The Center Opposes Colorado’s Personhood Initiative

Primary Content

Today, the Center released a statement opposing Colorado Amendment 62, which would amend the Colorado Constitution to define the word "person" to include "every human being from the beginning of the biological development of that human being." This proposed constitutional amendment will be on the Colorado ballot this November.

Read the full opposition statement below or download the document here &gt,

CRR Opposes Colorado's Personhood Initiative: Measure Would Ban Abortion, Restrict Other Reproductive Healthcare, and Impact Thousands of State Laws

The Center for Reproductive Rights opposes Colorado Proposed Amendment 62, which would amend the Colorado Constitution to define the word "person" to include "every human being from the beginning of the biological development of that human being." The measure seeks to make fertilized eggs, embryos and fetuses "people" under Colorado law.

Amendment 62 is intended to completely and absolutely ban abortion, with no exceptions. This measure would directly conflict with the United States Constitution: The Supreme Court of the United States has clearly held that constitutional rights do not extend to fetuses or embryos and that neither legislatures nor courts can rely on a particular theory of when life begins to prohibit a woman from exercising her right to terminate a pregnancy prior to fetal viability.

Colorado voters faced this proposal once before in 2008 and resoundingly rejected it. In fact, no state has ever enacted such an extreme and restrictive law. Nonetheless, a small group of radical anti-choice activists have put it back on the Colorado ballot this November.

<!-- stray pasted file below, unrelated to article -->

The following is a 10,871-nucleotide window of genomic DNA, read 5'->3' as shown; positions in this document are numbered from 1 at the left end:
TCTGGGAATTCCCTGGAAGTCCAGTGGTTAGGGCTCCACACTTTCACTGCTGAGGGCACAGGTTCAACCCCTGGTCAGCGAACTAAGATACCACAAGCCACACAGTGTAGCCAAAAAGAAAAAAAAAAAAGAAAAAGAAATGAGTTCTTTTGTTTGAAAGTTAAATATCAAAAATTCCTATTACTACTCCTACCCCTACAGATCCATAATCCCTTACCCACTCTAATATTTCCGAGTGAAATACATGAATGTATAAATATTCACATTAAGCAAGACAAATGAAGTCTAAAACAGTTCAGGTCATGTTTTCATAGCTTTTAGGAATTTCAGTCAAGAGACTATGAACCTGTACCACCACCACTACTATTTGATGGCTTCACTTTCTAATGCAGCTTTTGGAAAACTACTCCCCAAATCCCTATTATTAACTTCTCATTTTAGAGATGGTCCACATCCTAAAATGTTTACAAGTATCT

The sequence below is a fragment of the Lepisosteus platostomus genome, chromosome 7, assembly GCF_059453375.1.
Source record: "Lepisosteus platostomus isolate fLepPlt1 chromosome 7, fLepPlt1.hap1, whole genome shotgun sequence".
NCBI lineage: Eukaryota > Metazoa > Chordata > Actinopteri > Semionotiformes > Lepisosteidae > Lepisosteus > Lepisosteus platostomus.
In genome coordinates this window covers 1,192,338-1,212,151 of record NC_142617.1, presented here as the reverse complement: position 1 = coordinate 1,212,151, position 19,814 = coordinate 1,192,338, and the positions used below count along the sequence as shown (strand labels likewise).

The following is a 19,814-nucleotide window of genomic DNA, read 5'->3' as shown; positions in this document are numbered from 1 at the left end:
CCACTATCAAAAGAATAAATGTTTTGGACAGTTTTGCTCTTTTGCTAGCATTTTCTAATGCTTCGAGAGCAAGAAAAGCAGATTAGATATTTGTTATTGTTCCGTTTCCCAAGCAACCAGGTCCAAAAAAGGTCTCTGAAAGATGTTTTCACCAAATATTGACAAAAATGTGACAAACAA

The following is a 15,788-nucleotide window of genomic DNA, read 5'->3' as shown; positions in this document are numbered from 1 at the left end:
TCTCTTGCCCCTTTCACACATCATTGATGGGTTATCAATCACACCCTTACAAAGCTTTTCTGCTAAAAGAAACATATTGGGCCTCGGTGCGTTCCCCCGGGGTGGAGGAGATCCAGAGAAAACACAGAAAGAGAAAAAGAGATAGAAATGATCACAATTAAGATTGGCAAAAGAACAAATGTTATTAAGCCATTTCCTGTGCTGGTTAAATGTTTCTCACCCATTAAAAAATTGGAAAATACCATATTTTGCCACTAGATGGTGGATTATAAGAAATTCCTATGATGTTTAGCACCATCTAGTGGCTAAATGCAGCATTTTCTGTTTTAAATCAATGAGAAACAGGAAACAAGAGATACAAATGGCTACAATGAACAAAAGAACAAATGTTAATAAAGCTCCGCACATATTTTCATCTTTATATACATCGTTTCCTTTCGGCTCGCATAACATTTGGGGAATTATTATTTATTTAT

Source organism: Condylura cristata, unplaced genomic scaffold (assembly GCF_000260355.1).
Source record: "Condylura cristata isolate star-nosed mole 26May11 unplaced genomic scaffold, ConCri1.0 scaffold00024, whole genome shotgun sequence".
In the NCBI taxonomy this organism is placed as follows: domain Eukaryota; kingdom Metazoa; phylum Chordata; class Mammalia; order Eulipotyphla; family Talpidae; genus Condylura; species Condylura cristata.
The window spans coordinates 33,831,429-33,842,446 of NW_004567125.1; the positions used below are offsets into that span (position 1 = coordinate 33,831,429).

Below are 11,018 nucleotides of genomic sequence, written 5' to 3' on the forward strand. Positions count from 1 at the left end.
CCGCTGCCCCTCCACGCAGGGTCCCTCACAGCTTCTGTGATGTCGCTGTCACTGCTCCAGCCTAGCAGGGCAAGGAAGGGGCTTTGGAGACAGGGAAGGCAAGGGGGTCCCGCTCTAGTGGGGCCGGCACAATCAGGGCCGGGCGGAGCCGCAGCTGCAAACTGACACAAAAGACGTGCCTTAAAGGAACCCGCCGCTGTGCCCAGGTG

If this amendment is approved, the impact could be wide ranging and extreme. By outlawing abortion, supporters of the measure hope that a test case will go up to the Supreme Court and that the Justices will reconsider, and overturn, Roe v. Wade, the landmark decision that extended constitutional protection to a woman's decision to have an abortion, thereby not only upholding the Colorado law, but allowing states across the country to enact similar abortion bans.

At the same time, the amendment could impact a wide range of medical care, including many common forms of contraception, in-vitro fertilization, stem cell research, and medical treatment of pregnant women. Hormonal contraception that prevents the implantation of a fertilized egg could be banned. Physicians would likely stop performing in-vitro fertilization, in part because the process involves the creation of some embryos that are ultimately discarded or damaged. The measure could create a legal quagmire for any doctor who needed to provide medical care to a pregnant woman if that care might endanger an ongoing pregnancy.

In addition, this amendment could criminalize any conduct that might harm a fetus. Pregnant women who suffered complications or miscarriages could be subject to criminal investigations and possibly jail time for homicide, manslaughter or reckless endangerment. Moreover, because so many laws use the terms "persons" or "people," the amendment would also impact thousands of unrelated laws, leading to unforeseeable and unintended consequences.

The Center for Reproductive Rights strongly opposes this proposed amendment, which would unconstitutionally restrict women's ability to control their reproductive lives, and encourages Colorado voters to vote No on Amendment 62 on November 2, 2010.

For more information on opposing Amendment 62 and how to get involved, please visit the No on 62 Campaign at